Prior to his sentencing last week, the expectation was Aldon Smith would be facing a suspension from the NFL for violating the league's conduct policy following his DUI and weapons charges. But after news broke Thursday morning of Ray Rice's two-game suspension, things look suddenly optimistic for the 49ers prized pass rusher.
Smith said Thursday he will be meeting with NFL commissioner Roger Goodell “as soon as possible” regarding any potential discipline coming from the league to start the regular season. That meeting's date is still to be determined.
”(Smith) is going through a process which is accountability for mistakes made,” said head coach Jim Harbaugh. “And also he’s been given the opportunity to do what he says he’s going to do. So far he’s doing that.”
A two-game ban for Rice looks like a slap on the wrist, considering the allegations of Rice striking his fiancee Janay Palmer (who he has since married) in an elevator. Video later surfaced of Rice dragging an apparently unconscious Palmer out of the elevator. Rice plead not guilty to a third-degree charge of aggravated assault back in May.
Smith was sentenced last week to 11 days of work crew after his three felony gun charges were reduced to misdemeanors. His sentence was originally 12 days, but he was given a one-day credit after having spent time in jail following his arrest for the DUI.
So what does Rice’s suspension mean for Smith?
Goodell still needs to make that determination. But he has gone on the record saying last season’s five-week leave of absence will factor into any suspension for Smith going forward. But the precedent set by Rice’s suspension might mean Smith could face a minimal suspension, if he’s suspended at all. There's a chance he could escape with just a fine, which he and the 49ers would have no problem with.
”I don’t know. I’ve never been in this situation so I’m not going to speculate,” Smith said.
With his legal future in limbo leading up to last week, Smith said he changed up his regular workout routine and is coming to training camp in the best shape he’s ever been in since coming into the league. That’s due, in part, to a shift in lifestyle from his formative years that includes complete sobriety since reporting to a rehabilitation facility last fall.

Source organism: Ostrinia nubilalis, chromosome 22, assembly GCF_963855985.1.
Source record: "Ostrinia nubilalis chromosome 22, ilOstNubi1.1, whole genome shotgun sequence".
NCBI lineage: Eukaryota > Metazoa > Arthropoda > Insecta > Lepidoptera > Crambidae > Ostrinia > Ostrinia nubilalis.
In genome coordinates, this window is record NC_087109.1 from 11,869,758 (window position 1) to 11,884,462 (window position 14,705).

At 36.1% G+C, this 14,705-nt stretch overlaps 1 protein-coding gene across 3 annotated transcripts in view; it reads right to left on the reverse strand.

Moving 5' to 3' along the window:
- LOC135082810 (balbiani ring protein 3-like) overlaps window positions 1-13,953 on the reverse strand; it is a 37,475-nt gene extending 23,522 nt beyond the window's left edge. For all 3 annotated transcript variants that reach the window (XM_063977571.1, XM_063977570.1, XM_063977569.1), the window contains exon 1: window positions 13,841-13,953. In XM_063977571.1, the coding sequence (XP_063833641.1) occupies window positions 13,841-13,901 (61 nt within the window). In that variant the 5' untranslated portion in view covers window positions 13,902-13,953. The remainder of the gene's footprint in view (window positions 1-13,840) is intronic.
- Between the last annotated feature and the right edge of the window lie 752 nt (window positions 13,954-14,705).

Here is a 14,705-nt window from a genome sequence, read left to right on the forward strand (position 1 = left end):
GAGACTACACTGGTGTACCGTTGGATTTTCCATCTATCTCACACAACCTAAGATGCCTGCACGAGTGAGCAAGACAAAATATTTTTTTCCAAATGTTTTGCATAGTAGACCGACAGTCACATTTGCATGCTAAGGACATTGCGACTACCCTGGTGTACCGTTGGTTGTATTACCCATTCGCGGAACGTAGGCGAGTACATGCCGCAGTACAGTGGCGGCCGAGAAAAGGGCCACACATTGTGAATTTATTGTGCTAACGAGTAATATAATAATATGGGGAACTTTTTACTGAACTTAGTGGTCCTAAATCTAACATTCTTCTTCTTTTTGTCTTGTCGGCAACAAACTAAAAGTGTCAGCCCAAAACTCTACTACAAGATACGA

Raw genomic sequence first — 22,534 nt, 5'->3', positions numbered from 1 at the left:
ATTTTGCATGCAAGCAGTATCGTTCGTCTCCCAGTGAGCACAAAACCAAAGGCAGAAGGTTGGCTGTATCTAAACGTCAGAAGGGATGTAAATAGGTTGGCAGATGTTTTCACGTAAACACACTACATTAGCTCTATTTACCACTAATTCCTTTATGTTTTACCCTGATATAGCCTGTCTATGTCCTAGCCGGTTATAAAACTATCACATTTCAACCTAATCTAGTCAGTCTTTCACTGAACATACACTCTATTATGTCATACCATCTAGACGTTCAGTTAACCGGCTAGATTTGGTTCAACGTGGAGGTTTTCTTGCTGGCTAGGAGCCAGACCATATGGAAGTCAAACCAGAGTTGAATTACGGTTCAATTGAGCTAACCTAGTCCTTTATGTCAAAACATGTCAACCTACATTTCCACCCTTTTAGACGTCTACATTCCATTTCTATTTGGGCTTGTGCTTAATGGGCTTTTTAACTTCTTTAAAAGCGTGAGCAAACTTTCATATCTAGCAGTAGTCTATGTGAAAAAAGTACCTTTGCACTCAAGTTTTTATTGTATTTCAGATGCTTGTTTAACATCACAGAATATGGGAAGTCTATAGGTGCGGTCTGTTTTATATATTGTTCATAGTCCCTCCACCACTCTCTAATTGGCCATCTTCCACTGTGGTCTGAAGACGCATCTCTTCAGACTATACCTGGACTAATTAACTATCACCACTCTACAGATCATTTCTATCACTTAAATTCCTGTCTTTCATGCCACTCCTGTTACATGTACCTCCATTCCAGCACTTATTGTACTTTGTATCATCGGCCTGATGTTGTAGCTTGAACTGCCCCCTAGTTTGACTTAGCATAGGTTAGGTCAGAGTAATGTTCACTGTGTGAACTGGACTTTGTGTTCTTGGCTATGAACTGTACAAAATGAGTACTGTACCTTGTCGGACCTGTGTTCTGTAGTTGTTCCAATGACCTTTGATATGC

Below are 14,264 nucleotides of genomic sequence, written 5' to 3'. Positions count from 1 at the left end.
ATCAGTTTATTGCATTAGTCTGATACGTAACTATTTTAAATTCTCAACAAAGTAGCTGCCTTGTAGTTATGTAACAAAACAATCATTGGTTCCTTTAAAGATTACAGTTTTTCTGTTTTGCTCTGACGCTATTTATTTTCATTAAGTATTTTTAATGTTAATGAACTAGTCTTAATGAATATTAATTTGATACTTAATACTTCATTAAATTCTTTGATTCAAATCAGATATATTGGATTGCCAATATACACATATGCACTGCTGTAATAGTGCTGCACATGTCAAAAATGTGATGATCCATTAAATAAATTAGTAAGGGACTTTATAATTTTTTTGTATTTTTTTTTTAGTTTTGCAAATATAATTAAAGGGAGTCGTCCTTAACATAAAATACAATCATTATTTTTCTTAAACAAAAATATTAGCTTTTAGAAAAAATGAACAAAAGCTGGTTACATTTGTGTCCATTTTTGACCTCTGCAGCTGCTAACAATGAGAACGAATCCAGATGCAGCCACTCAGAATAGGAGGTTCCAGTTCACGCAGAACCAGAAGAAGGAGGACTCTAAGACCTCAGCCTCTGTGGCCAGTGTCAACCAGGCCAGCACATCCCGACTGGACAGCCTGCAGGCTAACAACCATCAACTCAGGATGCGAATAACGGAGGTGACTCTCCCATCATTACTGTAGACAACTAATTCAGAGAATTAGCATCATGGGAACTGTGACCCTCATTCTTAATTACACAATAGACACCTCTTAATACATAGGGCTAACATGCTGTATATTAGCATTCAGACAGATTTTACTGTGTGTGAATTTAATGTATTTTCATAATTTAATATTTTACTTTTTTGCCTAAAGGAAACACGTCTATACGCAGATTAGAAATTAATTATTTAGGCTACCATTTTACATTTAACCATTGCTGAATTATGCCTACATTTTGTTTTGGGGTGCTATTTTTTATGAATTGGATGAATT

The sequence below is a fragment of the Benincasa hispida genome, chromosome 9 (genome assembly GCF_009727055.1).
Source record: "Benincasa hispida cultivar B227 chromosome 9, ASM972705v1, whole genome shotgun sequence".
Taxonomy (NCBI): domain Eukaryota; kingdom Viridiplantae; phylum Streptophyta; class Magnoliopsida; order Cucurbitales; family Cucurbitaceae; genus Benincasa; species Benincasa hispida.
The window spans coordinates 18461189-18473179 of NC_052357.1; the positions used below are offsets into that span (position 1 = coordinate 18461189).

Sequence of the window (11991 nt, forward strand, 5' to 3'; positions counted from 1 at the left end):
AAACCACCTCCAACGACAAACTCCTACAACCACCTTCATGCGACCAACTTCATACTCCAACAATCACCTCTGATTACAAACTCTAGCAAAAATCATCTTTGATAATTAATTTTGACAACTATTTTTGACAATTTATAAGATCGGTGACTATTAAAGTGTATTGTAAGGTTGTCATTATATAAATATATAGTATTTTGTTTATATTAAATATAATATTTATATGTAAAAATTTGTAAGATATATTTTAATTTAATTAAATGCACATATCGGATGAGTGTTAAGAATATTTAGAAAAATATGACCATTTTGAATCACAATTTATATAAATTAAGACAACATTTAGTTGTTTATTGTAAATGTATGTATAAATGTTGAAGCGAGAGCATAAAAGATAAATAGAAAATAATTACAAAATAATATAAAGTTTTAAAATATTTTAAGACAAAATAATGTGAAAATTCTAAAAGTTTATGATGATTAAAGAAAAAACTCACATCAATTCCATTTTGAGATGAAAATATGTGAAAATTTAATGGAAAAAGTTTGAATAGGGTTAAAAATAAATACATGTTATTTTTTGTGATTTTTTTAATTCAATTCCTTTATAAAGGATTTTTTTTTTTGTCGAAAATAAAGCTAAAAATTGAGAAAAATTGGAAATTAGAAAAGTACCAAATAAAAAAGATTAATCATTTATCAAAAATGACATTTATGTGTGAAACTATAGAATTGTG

”You go through things in life…you learn a lot,” said Smith. “So I’ve learn a lot from my mistakes and just growing from them.”
The 49ers have bent over backwards in their support of Smith - who has 42 sacks in 43 career games since coming into the league in 2011. They even picked up his fifth-year option just weeks after his airport incident when he allegedly made a bomb threat at a security checkpoint, although no charges were officially filed.
It was leap of faith by the organization, who could have held on to their leverage by forcing him to play out his contract year without the security of a deal for 2015 - and then franchised him for that year, signed him to a long-term contract or let him try the free agent market. Instead, they guaranteed Smith a $9.754 million deal without knowing his legal future or what the league’s punitive stance would be.
Fast forward to training camp, and suddenly it appears the 49ers have made the right decision, especially if Smith can get back to his 2012 form when he terrorized quarterbacks by registering 19.5 sacks.
”I’m in the best shape I’ve been in coming into a camp,” Smith said. “My mind’s probably in the best spot it’s been in. I’m feeling great.”
E-mail Niners Digest: NinersDigest@gmail.com
Follow Editor in Chief Chris Biderman on Twitter.